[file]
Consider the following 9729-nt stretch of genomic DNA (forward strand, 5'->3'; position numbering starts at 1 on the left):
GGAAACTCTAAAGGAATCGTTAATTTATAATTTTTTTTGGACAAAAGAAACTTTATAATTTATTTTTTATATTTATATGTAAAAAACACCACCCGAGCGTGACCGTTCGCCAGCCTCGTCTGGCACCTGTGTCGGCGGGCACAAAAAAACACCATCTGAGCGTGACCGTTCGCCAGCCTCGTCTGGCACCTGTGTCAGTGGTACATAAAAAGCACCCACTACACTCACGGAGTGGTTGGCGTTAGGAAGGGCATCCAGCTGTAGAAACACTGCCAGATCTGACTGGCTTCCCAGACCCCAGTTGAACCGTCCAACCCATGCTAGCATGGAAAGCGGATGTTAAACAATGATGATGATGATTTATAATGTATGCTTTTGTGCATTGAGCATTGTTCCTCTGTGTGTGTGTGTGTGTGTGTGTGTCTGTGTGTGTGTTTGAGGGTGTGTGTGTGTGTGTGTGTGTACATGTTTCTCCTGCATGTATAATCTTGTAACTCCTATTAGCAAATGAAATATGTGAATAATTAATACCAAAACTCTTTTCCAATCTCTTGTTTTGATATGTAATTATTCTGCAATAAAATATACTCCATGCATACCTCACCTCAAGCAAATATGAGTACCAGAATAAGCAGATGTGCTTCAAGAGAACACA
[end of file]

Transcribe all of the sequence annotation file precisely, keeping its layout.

Consider the following 9729-nt stretch of genomic DNA (forward strand, 5'->3'; position numbering starts at 1 on the left):
GGAAACTCTAAAGGAATCGTTAATTTATAATTTTTTTTGGACAAAAGAAACTTTATAATTTATTTTTTATATTTATATGTAAAAAACACCACCCGAGCGTGACCGTTCGCCAGCCTCGTCTGGCACCTGTGTCGGCGGGCACAAAAAAACACCATCTGAGCGTGACCGTTCGCCAGCCTCGTCTGGCACCTGTGTCAGTGGTACATAAAAAGCACCCACTACACTCACGGAGTGGTTGGCGTTAGGAAGGGCATCCAGCTGTAGAAACACTGCCAGATCTGACTGGCTTCCCAGACCCCAGTTGAACCGTCCAACCCATGCTAGCATGGAAAGCGGATGTTAAACAATGATGATGATGATTTATAATGTATGCTTTTGTGCATTGAGCATTGTTCCTCTGTGTGTGTGTGTGTGTGTGTGTGTCTGTGTGTGTGTTTGAGGGTGTGTGTGTGTGTGTGTGTGTACATGTTTCTCCTGCATGTATAATCTTGTAACTCCTATTAGCAAATGAAATATGTGAATAATTAATACCAAAACTCTTTTCCAATCTCTTGTTTTGATATGTAATTATTCTGCAATAAAATATACTCCATGCATACCTCACCTCAAGCAAATATGAGTACCAGAATAAGCAGATGTGCTTCAAGAGAACACA